A comprehensive treatment approach for the repair and resolution of attachment disturbances in adults, for use in clinical settings. With contributions by Paula Morgan-Johnson, Paula Sacks, Caroline R. Baltzer, James Hickey, Andrea Cole, Jan Bloom, and Deirdre Fay. Attachment Disturbances in Adults is a landmark resource for (1) understanding attachment, its development, and the most clinically relevant findings from attachment research, and (2) using this understanding to inform systematic, comprehensive, and clinically effective and efficient treatment of attachment disturbances in adults. It offers an innovative therapeutic model and set of methods for treating adult patients with dismissing, anxious-preoccupied, or disorganized attachment. In rich detail, it integrates historical and leading-edge attachment research into practical, effective treatment protocols for each type of insecure attachment. Case transcripts and many sample therapist phrasings illustrate how to apply the methods in practice. Part I, "Foundational Concepts," features a comprehensive overview of the field of attachment, including its history, seminal ideas, and existing knowledge about the development of attachment bonds and behaviors. Part II, "Assessment," addresses the assessment of attachment disturbances. It includes an overview of attachment assessment for the clinician and a trove of practical recommendations for assessing patients' attachment behavior and status both outside of and within the therapeutic relationship. In Part III, "Treatment," the authors not only review existing treatment approaches for attachment disorders in adults, but also introduce an unprecedented, powerful new treatment method. This method, the "Three Pillars" model, is built on three essential clinical ingredients: Systematically utilizing ideal parent figure imagery to develop a new positive, stable internal working model of secure attachment Fostering a range of metacognitive skills Fostering nonverbal and verbal collaborative behavior in treatment Used together, these interdependent pillars form a unified and profoundly effective method of treatment for attachment disturbances in adults—a must for any clinician. In Part IV, "Type-Specific Treatment," readers will learn specific variations of the three treatment pillars to maximize efficacy with each type of insecure attachment. Finally, Part V, "A Treatment Guide and Expected Outcomes," describes treatment in a step-by-step format and provides a success-assessment guide for the Three Pillars approach. This book is a comprehensive educational resource and a deeply practical clinical guide. It offers clinicians a complete set of tools for effective and efficient treatment of adult patients with attachment disturbances.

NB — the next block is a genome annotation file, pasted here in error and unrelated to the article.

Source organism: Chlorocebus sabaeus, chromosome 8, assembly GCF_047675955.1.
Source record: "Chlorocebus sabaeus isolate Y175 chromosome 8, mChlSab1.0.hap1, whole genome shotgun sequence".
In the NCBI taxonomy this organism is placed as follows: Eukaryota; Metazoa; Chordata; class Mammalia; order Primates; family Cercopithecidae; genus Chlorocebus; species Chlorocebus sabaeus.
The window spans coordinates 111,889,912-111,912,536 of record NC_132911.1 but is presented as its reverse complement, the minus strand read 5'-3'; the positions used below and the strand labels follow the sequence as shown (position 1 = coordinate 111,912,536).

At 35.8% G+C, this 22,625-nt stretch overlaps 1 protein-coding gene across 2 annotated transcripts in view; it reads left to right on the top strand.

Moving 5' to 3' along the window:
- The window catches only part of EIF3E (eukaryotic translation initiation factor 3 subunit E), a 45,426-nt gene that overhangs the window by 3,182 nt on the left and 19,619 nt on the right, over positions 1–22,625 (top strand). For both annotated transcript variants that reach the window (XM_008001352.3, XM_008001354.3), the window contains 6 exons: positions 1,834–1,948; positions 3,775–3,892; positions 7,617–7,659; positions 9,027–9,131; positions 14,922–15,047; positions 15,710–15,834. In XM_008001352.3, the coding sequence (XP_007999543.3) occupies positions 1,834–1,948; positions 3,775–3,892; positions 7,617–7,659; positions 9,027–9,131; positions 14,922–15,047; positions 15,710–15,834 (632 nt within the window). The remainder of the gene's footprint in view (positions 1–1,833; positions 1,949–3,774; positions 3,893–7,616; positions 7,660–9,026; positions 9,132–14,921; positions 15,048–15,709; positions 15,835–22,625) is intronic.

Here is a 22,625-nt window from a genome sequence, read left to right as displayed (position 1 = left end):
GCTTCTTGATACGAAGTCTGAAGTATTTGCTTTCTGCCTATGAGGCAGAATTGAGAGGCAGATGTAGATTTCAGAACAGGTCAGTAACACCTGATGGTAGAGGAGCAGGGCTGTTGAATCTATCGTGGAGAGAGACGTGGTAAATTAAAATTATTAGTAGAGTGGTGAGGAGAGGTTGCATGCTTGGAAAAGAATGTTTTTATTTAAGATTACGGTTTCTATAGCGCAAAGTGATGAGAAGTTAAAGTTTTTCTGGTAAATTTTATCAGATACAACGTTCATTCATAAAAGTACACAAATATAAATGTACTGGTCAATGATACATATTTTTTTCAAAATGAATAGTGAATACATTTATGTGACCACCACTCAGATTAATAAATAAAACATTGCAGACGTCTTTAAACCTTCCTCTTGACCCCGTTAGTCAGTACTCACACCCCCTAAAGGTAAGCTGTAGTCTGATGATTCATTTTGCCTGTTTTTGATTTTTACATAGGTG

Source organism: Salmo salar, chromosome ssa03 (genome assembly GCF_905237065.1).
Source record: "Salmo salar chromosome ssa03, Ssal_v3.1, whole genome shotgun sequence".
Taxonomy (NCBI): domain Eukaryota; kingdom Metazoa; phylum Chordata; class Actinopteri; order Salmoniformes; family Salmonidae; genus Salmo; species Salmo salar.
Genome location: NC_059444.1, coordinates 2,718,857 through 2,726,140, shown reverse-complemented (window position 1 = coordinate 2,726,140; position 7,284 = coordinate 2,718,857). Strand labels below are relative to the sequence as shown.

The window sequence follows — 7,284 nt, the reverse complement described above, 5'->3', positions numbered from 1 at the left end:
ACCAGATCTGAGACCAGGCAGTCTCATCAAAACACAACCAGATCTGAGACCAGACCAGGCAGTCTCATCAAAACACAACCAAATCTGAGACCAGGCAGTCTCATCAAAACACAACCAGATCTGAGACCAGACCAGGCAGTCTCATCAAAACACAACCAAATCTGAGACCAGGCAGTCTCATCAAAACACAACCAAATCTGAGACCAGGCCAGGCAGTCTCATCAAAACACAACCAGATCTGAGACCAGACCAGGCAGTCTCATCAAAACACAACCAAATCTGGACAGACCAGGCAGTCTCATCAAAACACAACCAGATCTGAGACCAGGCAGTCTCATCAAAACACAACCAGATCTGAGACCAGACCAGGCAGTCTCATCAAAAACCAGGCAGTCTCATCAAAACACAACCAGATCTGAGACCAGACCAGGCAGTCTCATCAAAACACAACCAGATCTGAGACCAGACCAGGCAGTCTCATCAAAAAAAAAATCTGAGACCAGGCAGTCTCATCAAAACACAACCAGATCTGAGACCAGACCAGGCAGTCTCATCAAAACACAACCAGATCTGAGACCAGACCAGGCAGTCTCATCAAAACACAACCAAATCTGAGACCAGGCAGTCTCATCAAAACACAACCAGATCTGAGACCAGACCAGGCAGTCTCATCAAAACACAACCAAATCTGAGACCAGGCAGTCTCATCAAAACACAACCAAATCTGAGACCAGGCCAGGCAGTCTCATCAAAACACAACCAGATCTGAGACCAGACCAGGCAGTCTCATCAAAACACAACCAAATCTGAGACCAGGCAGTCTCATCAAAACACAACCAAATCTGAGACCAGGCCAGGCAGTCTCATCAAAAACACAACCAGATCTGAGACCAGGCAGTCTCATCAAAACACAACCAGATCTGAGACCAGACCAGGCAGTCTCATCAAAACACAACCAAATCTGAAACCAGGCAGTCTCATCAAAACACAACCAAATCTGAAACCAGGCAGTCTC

A comprehensive treatment approach for the repair of attachment disturbances in clinical settings.
First published in 1986. Routledge is an imprint of Taylor & Francis, an informa company.
Organized around extended case illustrations—and grounded in cutting-edge theory and research—this highly regarded book shows how an attachment perspective can inform psychotherapeutic practice with patients of all ages. Karl Heinz Brisch explores the links between early experiences of separation, loss, and trauma and a range of psychological, behavioral, and psychosomatic problems. He demonstrates the basic techniques of attachment-based assessment and intervention, emphasizing the healing power of the therapeutic relationship. With a primary focus on treating infants and young children and their caregivers, the book discusses applications of attachment-based psychotherapy over the entire life course. New to This Edition*Incorporates advances in research on neurobiology, genetics, and psychotraumatology.*Expanded with a section on inpatient treatment for traumatized children, including in-depth cases.*Describes two promising prevention programs for expectant couples, families, and young children.*The latest knowledge on disorganized attachment, attachment disorders, and assessments.